What is JRA?Juvenile Rheumatoid Arthritis is an inflammation of the joints that is characterized by swelling, heat, and pain. Nearly 300,000 children in the United States have some sort of arthritis. Research indicates that it is an autoimmune disease. In autoimmune diseases, white blood cells lose the ability to tell the difference between the body's own healthy cells and harmful invaders like bacteria and viruses. The immune system, which is supposed to protect the body from these harmful invaders, instead releases chemicals that can damage healthy tissues and cause inflammation and pain. Alternative Names:Juvenile chronic polyarthritis; JRA; Still's disease; Juvenile idiopathic arthritis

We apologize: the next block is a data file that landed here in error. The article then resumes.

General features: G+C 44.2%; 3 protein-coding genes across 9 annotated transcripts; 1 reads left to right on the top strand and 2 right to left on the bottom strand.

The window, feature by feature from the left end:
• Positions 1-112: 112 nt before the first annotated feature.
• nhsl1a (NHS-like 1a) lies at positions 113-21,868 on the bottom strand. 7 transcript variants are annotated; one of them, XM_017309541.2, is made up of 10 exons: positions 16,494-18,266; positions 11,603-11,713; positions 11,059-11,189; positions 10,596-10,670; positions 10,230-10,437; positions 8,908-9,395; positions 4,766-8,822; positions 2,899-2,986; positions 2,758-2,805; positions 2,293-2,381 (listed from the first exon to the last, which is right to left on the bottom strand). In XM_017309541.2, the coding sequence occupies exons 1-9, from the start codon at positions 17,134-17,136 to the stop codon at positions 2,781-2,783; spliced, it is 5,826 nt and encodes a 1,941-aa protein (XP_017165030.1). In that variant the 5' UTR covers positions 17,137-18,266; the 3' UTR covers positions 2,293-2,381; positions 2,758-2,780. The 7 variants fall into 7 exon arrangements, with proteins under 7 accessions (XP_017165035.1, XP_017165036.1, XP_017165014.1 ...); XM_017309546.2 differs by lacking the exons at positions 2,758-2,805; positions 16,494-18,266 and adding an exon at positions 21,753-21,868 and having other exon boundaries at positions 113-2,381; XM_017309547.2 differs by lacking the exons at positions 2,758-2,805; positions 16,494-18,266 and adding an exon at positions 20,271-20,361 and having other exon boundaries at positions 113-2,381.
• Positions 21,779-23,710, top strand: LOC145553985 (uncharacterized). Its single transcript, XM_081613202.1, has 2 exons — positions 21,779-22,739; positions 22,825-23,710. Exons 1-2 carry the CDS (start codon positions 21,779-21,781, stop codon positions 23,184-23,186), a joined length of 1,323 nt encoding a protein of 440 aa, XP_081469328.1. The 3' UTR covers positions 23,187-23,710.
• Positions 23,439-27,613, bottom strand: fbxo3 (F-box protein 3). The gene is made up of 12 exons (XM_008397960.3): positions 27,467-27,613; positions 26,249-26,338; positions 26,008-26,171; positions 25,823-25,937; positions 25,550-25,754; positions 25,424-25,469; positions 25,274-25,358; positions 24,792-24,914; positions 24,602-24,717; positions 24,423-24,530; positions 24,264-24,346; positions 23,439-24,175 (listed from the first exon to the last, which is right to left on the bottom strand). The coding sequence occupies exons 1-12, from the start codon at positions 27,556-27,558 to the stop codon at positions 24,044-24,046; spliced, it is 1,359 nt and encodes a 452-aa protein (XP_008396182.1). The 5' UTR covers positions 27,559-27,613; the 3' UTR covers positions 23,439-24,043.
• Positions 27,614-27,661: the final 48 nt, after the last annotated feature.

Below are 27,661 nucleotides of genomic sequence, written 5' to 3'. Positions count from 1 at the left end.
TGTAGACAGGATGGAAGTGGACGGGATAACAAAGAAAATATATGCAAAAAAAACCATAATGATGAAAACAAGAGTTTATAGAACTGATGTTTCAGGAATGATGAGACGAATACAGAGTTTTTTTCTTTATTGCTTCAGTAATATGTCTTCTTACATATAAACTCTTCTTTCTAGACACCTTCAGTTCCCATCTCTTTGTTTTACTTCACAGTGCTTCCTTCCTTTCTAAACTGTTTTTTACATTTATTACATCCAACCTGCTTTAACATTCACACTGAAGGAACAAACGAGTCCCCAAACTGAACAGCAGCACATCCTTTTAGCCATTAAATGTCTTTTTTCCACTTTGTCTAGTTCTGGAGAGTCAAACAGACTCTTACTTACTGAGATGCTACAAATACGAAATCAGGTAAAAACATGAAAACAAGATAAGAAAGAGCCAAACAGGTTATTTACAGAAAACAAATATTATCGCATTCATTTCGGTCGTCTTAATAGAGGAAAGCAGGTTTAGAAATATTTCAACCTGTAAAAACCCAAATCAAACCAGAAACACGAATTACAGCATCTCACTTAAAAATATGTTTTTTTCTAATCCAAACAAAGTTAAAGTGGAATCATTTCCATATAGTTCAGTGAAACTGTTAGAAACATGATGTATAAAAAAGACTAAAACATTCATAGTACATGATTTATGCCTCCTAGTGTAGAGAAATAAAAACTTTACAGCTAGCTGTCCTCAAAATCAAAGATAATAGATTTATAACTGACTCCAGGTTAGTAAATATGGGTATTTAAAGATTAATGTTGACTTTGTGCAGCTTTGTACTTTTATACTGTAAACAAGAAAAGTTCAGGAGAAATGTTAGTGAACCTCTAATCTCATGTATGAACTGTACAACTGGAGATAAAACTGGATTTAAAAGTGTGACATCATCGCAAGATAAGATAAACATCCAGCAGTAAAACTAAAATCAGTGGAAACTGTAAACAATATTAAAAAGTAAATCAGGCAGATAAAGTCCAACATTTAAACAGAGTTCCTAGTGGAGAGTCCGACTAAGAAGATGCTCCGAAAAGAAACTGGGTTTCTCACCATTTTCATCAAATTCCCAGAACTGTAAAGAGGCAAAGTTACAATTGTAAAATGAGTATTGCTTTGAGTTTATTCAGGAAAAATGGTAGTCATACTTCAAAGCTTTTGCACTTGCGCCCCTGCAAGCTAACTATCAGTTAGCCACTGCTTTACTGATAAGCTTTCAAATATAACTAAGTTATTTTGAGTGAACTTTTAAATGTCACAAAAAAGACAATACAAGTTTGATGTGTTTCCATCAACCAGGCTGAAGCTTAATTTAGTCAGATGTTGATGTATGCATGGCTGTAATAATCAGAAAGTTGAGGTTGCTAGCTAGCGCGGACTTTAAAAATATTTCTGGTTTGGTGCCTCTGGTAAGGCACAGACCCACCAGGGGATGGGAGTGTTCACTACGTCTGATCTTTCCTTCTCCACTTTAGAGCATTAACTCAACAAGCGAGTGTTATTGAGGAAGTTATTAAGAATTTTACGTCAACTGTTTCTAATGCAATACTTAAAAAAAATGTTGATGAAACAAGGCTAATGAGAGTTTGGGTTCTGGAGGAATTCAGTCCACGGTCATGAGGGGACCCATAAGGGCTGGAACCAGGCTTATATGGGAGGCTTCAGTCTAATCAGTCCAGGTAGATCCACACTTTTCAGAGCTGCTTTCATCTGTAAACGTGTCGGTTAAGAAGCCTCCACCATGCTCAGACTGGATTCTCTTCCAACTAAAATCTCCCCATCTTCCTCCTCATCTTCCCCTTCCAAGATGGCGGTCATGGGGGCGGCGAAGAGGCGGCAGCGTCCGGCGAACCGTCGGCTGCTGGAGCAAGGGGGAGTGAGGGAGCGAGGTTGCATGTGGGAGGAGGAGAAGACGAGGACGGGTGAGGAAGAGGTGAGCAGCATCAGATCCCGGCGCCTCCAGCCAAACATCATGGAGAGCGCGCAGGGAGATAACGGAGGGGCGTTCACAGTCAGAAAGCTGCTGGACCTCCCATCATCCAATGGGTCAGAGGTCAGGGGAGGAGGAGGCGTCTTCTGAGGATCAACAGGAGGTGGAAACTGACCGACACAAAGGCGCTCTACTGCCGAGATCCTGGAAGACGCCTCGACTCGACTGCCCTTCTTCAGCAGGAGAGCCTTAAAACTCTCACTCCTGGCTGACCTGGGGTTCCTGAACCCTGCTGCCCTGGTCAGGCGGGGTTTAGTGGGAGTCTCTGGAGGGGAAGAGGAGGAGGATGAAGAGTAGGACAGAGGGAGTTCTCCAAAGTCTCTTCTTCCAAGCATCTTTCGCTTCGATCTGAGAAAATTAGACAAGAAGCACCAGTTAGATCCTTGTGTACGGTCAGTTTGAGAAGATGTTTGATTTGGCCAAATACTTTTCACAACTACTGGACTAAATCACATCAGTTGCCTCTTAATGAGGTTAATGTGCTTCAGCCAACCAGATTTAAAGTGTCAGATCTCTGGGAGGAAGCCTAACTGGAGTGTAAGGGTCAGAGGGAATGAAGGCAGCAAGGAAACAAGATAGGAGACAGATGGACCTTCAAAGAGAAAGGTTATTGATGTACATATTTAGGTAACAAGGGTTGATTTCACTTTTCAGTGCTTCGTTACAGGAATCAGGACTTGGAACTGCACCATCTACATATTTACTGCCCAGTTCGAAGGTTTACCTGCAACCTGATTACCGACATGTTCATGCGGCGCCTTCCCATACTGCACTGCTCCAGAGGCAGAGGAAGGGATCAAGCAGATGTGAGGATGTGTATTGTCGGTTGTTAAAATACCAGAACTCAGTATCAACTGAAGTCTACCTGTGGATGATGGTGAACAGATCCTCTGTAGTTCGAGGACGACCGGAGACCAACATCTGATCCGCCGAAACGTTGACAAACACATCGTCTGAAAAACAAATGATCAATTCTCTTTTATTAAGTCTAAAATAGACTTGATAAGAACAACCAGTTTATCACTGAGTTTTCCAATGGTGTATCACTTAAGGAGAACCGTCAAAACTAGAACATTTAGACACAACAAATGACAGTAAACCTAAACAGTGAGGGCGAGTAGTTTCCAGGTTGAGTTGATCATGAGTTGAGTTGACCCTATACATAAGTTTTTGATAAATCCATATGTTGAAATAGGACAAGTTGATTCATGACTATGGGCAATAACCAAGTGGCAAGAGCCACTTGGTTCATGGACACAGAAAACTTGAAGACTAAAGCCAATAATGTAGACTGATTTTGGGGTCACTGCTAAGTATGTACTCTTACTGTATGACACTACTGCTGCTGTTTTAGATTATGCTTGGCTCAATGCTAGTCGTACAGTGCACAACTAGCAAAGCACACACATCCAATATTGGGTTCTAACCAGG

Types of JRA? There are 3 major types of juvenile rheumatoid arthritis: Polyarticular arthritis affects more girls than boys. Symptoms include swelling or pain in 5 or more joints. The small joints of the hands are affected as well as the weight-bearing joints such as the knees, hips, ankles, feet, and neck. In addition, a low-grade fever may appear, as well as bumps or nodules on the body on areas subjected to pressure from sitting or leaning. Pauciarticular JRA affects 4 or fewer joints. Symptoms include pain, stiffness, or swelling in the joints. The knee and wrist joints are the most commonly affected. An inflammation of the iris (the colored area of the eye) may occur with or without active joint symptoms. This inflammation, called iridocyclitis or iritis or uveitis, can be detected early by an ophthalmologist. Systemic JRA affects the whole body. Symptoms include high fevers that often increase in the evenings and then may suddenly drop to normal. During the onset of fever, the child may feel very ill, appear pale, or develop a rash. The rash may suddenly disappear and then quickly appear again. The spleen and lymph nodes may also become enlarged. Eventually many of the body's joints are affected by swelling, pain, and stiffness. What are the symptoms of JRA?The most common symptom of all types of JRA is persistent joint swelling, pain, and stiffness that typically is worse in the morning or after a nap. The pain may limit movement of the affected joint although many children, especially younger ones, will not complain of pain. JRA commonly affects the knees and joints in the hands and feet. One of the earliest signs of JRA may be limping in the morning because of an affected knee. Besides joint symptoms, children with systemic JRA have a high fever and a light skin rash. The rash and fever may appear and disappear very quickly. Systemic JRA also may cause the lymph nodes located in the neck and other parts of the body to swell. In some cases (less than half), internal organs including the heart and, very rarely, the lungs may be involved.Eye inflammation is a potentially severe complication that sometimes occurs in children with pauciarticular JRA. Eye diseases such as iritis and uveitis often are not present until some time after a child first develops JRA. Typically, there are periods when the symptoms of JRA are better or disappear (remissions) and times when symptoms are worse (flare-ups). JRA is different in each child--some may have just one or two flare-ups and never have symptoms again, while others experience many flare-ups or even have symptoms that never go away. Some children with JRA may have growth problems. Depending on the severity of the disease and the joints involved, growth in affected joints may be too fast or too slow, causing one leg or arm to be longer than the other. Overall growth may also be slowed. Doctors are exploring the use of growth hormones to treat this problem. JRA also may cause joints to grow unevenly or to one side. How is JRA diagnosed?Doctors usually suspect JRA, along with several other possible conditions, when they see children with persistent joint pain or swelling, unexplained skin rashes and fever, or swelling of lymph nodes or inflammation of internal organs. A diagnosis of JRA also is considered in children with an unexplained limp or excessive clumsiness.No one test can be used to diagnose JRA. A doctor diagnoses JRA by carefully examining the patient and considering the patient's medical history, the results of laboratory tests, and x rays that help rule out other conditions. Symptoms--One important consideration in diagnosing JRA is the length of time that symptoms have been present. Joint swelling or pain must last for at least 6 weeks for the doctor to consider a diagnosis of JRA. Because this factor is so important, it may be useful to keep a record of the symptoms, when they first appeared, and when they are worse or better. Laboratory tests--Laboratory tests, usually blood tests, cannot by themselves provide the doctor with a clear diagnosis. But these tests can be used to help rule out other conditions and to help classify the type of JRA that a patient has. Blood may be taken to test for RF and ANA, and to determine the erythrocyte sedimentation rate (ESR).ANA is found in the blood more often than RF, and both are found in only a small portion of JRA patients. The RF test helps the doctor tell the difference among the three types of JRA. ESR is a test that measures how quickly red blood cells fall to the bottom of a test tube. Some people with rheumatic disease have an elevated ESR or "sed rate" (cells fall quickly to the bottom of the test tube), showing that there is inflammation in the body. Not all children with active joint inflammation have an elevated ESR. X rays--X rays are needed if the doctor suspects injury to the bone or unusual bone development. Early in the disease, some x rays can show cartilage damage. In general, x rays are more useful later in the disease, when bones may be affected.Other diseases--Because there are many causes of joint pain and swelling, the doctor must rule out other conditions before diagnosing JRA. These include physical injury, bacterial or viral infection, Lyme disease, inflammatory bowel disease, lupus, dermatomyositis, and some forms of cancer. The doctor may use additional laboratory tests to help rule out these and other possible conditions. Treatments for JRAEarly diagnosis and appropriate treatment provides children with the best possible opportunity for a favorable outcome. Your child's treatment will be based on the kind of arthritis he/she has and on their specific symptoms. The goals of any treatment program for juvenile arthritis are: control inflammation, relieve pain, prevent or control joint damage and maximize joint and body function. MedicationsThe immediate goal of drug therapy is to reduce inflammation, relieve pain and swelling, and maximize function. Long-range goals are to alter the progress of the disease and the prevent damage to bone, cartilage and soft tissues such as muscles, tendons and joint capsules. It must be remembered that medication dosages in children must be carefully calculated based on their weight and body size. Medication doses should be adjusted regularly as the child grows to make sure the proper dosages are used. In addition, it is well known that children metabolize some medications differently than do adults. Therefore, drug dosages may be much higher than one would expect based just on the child's smaller body size. Side effects may be different in children, or occur rarely compared to adults taking the same medication. The following medications may be used to treat children with arthritis and related conditions. NSAIDs Nonsteroidal anti-inflammatory drugs (NSAIDs) are the first line of medication used in juvenile arthritis and are the mainstay of the initial therapy. NSAIDs must be taken for at least three to four weeks to tell whether they are helping control pain and inflammation. Laboratory tests may be done a few times a year to monitor medication side effects. These medications come in liquid or pill form and are taken from one to four times per day, depending on the drug prescribed. Some common NSAIDs on the market approved for children include: ibuprofen, naproxen, tolmentin, aspirin, choline magnesium trisalicylate and indomethacin. Possible side effects of NSAIDs include: occasional stomach pain, nausea and vomiting; anemia; headache; and uncommonly, blood in the urine; fluid retention; thinning and scarring of the skin (especially with naproxen); difficulty concentrating; and rarely, stomach ulcer. Aspirin Aspirin is a rarely prescribed NSAID these days. If chosen by your doctor, it may be used to control joint pain and swelling and to reduce fever just like the other NSAIDs. It is prescribed in large amounts and is given three or four times a day. Young children should not suck or chew on the aspirin because this may damage the chewing surfaces of the teeth and irritate the gums. Instead, try crushing the dose and having the child swallow it in a small amount of a favorite food such as applesauce or yogurt. Possible side effects of aspirin include stomach pains or stomach bleeding; toxic reactions can occur from too a high dose built up in your child's system (rapid or deep breathing, ringing in the ears, decrease in hearing, drowsiness, nausea, vomiting, irritability, unusual behavior and black stools). A rare complication called Reye's syndrome can occur in children who have the chicken pox or the flu and are taking aspirin. Symptoms include frequent vomiting, very painful headaches, unusual behavior, extreme tiredness and confusion. The different NSAIDs should never be combined together without your doctor's instructions. Slow Acting Anti-Inflammatory DrugsThese drugs do not relieve pain or inflammation right away; instead, they are given to change the progress of joint disease (such as joint erosions or cartilage and bone destruction) weeks to months after therapy is begun. Therefore, they are referred to as slow-acting anti-rheumatic drugs (SAARDs) or disease modifying anti-rheumatic drugs (DMARDs). These drugs are often used in combination with NSAIDs. Because they are more powerful medications, children will need to have more frequent laboratory tests for monitoring of possible side effects. Some of these medications are described below. Hydroxychloroquine Hydroxychloroquine (Plaquenil) is a pill used to control joint pain and swelling. It may take 3 to 6 months to work. While not helpful in all cases, it may be useful when methotrexate or gold have not been completely effective and can be used alone or in combination with other drugs. Side effects of hydroychloroquine include upset stomach, skin rash and a rare complication, eye damage. A child who takes this drug should have his/her eyes examined at least every six months by an ophthalmologist familiar with this medication. Sulfasalazine Sulfasalazine (Azulfadine) is given in pill form. This medication helps the joint pain, stiffness and swelling. It can sometimes have more side effects in children with systemic onset JRA, so should be used with caution in this type of JRA. It takes 6-12 weeks to work. Side effects may include stomach upset, achiness, diarrhea, dizziness, headache, light sensitivity, itching, appetite loss, liver abnormalities, lowered blood count, nausea, vomiting or rash. Blood work is checked within a few weeks of starting this medication then every few months to check for these changes.